Why Fish for Zen? #5: Fly Rod as “Mood-o-meter”


©2022 Cari Ray, The Fisher of Zen

I firmly believe that fly fishing within a context of mindfulness practice is immeasurably beneficial for mind, body, & spirit. Sometimes by offering low-hanging fruit like fly casting and being in nature. Sometimes by offering situations that border on tedious or frustrating, presenting us with the choice to get bogged down or to rise above. Like most healthy choices, it gets easier with practice. In the “Why Fish for Zen?” series, I’ll highlight just a few of the opportunities offered by the pursuit of fly fishing that give you a chance at that sort of mindfulness “practice” and help you become more balanced and centered in your daily life. Mastery is never about your relationship to anyone or anything else, it’s always between you and you.

I’ve long said that a fly rod, and more specifically a fly cast, is the best barometer for my state of mind I’ve ever found. I’m a casting instructor, for heaven’s sake, and some days I swear I couldn’t land a fly in a kiddie pool at 10 paces. Among other things, a fly cast is so much about proper timing. When I’m tense, by rhythm goes to pot. My loops get ugly, my flies land ugly. I may even (for shame) throw a “wind knot.” Isn’t it cute how we like to blame our casting mistakes on the wind. Hard to tie knots without opposing thumbs, I say. And in those instances, if I’m not careful, my mood gets pretty ugly, too…which makes my performance even more dismal.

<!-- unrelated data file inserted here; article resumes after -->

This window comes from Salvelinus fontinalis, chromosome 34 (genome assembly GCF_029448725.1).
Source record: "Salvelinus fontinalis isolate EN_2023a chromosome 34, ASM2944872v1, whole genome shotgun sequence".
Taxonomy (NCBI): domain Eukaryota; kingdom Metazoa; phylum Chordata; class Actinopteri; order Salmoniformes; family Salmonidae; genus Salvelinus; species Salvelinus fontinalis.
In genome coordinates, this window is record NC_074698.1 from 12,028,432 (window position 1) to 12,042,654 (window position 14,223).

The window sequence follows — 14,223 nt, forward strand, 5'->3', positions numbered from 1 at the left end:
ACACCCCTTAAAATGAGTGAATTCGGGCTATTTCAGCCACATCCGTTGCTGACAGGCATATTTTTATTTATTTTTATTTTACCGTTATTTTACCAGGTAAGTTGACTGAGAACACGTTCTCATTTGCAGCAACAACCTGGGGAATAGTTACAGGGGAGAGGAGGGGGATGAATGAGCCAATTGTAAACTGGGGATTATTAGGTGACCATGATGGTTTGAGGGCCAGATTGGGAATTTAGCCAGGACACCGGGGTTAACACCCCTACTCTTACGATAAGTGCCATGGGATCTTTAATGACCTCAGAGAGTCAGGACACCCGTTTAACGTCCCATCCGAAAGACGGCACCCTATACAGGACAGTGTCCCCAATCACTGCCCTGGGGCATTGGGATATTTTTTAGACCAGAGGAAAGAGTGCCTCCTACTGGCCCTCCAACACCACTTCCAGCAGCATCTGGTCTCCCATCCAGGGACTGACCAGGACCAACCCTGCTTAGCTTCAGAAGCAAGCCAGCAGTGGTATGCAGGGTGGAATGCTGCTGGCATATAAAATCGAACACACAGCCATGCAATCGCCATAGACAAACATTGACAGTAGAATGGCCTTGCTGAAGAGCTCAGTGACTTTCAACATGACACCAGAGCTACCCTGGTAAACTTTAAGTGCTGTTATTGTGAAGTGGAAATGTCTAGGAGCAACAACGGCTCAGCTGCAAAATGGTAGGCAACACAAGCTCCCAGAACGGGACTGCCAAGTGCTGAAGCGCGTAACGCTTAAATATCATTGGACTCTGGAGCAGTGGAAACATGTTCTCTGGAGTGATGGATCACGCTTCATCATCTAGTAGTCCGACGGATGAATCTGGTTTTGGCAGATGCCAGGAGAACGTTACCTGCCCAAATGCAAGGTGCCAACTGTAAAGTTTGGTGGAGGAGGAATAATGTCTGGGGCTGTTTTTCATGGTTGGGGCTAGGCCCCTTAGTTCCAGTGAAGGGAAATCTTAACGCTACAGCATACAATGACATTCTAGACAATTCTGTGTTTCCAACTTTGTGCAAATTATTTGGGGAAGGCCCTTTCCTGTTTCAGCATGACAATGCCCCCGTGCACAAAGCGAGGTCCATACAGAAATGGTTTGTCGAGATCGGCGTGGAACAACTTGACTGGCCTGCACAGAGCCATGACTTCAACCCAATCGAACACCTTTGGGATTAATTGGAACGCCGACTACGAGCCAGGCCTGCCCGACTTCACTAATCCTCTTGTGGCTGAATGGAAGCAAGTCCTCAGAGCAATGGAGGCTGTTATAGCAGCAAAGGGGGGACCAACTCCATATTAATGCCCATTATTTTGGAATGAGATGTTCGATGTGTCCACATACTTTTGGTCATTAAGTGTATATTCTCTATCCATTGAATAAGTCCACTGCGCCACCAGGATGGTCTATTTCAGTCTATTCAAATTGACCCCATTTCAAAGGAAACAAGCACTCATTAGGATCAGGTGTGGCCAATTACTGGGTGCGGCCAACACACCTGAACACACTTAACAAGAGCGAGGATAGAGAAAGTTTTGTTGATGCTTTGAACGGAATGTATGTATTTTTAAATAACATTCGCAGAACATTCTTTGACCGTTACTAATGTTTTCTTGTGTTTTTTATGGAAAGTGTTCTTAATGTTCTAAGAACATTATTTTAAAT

Casting back in the skinny water

But here’s one of the great things about a fly rod. In addition to being a good measure for your level of tension, if you’ll let it, it’s also a good tool for releasing tension. And that effect is compounded when you put a slower-action rod in your hand—especially one made of fiberglass—that commands you to take your time. To wait. To relax. When the fishing scenario allows for it, that’s what I’ll choose every time.

Job number one in this situation is raising your awareness enough to realize that you, not the fly rod, are both the problem and the solution. Then you have the opportunity to choose. You can stay tense and stressed, be victimized by your equipment, or you can choose to use the tools at your disposal to help you find your way to a balanced state of mind.

To listen to the whole series, check out our podcast:
“A MOVING MEDITATION: Fly Fishing & Mental Health”

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